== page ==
The only real question now is: when will K8L arrive, and how much will it help? I can't answer the latter, but the former looks to be late 2006/early 2007 AFAIK.
    Reply
  • classy - Tuesday, June 06, 2006 - link

    The scores are somewhat not telling the whole story. I bet with AA/AF the FX62 bandwidth starts to flex its muscle some. The FX is clocked a little slower as well not mention this is the very best from Intel. While I'll be buying a cheaper one :), truth is Core 2 is damn nice but far from distancing itself from AMD. It looks like with 65mm alone AMD may be able to challenge for the crown. Something many thought earlier wouldn't be possible. Reply
  • Calin - Wednesday, June 07, 2006 - link

    AA and AF are entirely and completely video card dependent. As you increase graphic quality, the processor will wait more and more for the video card. Benchmarking how fast a processor waits isn't so interesting.
    also, the FX62 is the very best from AMD, and even with 65nm AMD would need to increase the clock speed by 25% to equal the top Conroe
    Reply
  • IntelUser2000 - Tuesday, June 06, 2006 - link

    quote:

    The scores are somewhat not telling the whole story. I bet with AA/AF the FX62 bandwidth starts to flex its muscle some. The FX is clocked a little slower as well not mention this is the very best from Intel. While I'll be buying a cheaper one :), truth is Core 2 is damn nice but far from distancing itself from AMD. It looks like with 65mm alone AMD may be able to challenge for the crown. Something many thought earlier wouldn't be possible.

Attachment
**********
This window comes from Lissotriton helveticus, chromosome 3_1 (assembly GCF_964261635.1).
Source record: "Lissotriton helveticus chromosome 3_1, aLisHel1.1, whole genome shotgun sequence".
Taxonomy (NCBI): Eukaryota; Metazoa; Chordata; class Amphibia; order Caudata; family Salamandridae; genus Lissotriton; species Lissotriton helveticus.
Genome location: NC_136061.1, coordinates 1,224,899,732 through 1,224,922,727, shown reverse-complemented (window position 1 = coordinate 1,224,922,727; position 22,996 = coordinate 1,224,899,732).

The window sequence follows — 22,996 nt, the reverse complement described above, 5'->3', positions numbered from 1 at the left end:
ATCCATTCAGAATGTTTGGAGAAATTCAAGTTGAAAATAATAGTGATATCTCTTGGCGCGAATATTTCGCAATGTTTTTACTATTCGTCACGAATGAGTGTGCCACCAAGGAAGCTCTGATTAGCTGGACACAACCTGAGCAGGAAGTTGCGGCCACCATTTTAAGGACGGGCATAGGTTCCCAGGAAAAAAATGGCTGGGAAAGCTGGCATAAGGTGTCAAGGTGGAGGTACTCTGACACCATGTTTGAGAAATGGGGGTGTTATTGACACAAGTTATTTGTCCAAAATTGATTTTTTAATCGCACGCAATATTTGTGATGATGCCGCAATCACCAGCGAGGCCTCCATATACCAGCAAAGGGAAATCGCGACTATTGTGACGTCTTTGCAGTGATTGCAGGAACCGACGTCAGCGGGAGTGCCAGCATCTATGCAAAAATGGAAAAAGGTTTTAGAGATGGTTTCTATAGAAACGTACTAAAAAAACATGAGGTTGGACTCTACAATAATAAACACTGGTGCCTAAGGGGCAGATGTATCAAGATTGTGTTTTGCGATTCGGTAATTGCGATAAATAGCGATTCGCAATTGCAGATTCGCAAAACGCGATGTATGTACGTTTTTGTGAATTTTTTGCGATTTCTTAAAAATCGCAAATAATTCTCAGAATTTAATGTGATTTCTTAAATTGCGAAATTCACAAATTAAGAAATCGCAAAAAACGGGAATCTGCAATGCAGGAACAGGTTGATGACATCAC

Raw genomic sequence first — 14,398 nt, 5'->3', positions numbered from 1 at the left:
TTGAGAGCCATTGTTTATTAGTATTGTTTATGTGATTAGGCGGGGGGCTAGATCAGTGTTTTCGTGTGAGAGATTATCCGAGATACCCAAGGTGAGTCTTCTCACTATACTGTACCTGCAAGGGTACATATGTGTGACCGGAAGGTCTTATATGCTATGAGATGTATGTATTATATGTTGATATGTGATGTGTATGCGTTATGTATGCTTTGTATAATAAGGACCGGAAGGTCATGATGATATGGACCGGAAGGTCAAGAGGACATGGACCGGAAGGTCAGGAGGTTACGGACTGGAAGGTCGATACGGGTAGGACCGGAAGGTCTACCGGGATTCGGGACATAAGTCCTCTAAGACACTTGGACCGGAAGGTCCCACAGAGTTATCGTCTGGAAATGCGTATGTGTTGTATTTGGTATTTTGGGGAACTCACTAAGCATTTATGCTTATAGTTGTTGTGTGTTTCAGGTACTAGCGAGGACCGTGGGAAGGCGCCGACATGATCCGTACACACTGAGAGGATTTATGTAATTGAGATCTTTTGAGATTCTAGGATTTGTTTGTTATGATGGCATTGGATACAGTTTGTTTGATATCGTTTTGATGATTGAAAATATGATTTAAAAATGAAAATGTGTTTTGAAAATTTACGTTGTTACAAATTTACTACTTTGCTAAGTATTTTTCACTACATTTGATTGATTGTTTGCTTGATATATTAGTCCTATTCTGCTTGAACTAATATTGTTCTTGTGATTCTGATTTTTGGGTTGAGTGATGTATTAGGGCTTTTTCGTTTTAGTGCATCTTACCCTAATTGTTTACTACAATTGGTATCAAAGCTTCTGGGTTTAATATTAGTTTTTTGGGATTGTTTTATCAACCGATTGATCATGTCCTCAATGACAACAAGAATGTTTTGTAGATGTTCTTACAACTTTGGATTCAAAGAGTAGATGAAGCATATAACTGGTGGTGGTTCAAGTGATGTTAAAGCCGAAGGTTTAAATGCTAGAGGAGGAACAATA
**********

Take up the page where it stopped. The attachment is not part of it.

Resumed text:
Same BS over and over and over and over again for the doubters/skeptics. You guys will never learn.

    This is a CPU test. If you want to see graphics benchmarks, don't get the highest end CPU, get the Semprons and the Celeron D's with X1900XT Crossfire.

    Games are lower resolutions are put exactly to show the CPU performance is CONSISTENT over variety of applications.

    Plus, the people who really care about gaming and play competitively(even somewhat) will see that CPU matters a lot for performance since they play at 1024x768 so they don't notice lag spikes. I have seen competitive gamers wonder why they have lag spikes and they are pissed off about it when they are getting 80+ fps in benchmarks.
    Reply
  • classy - Tuesday, June 06, 2006 - link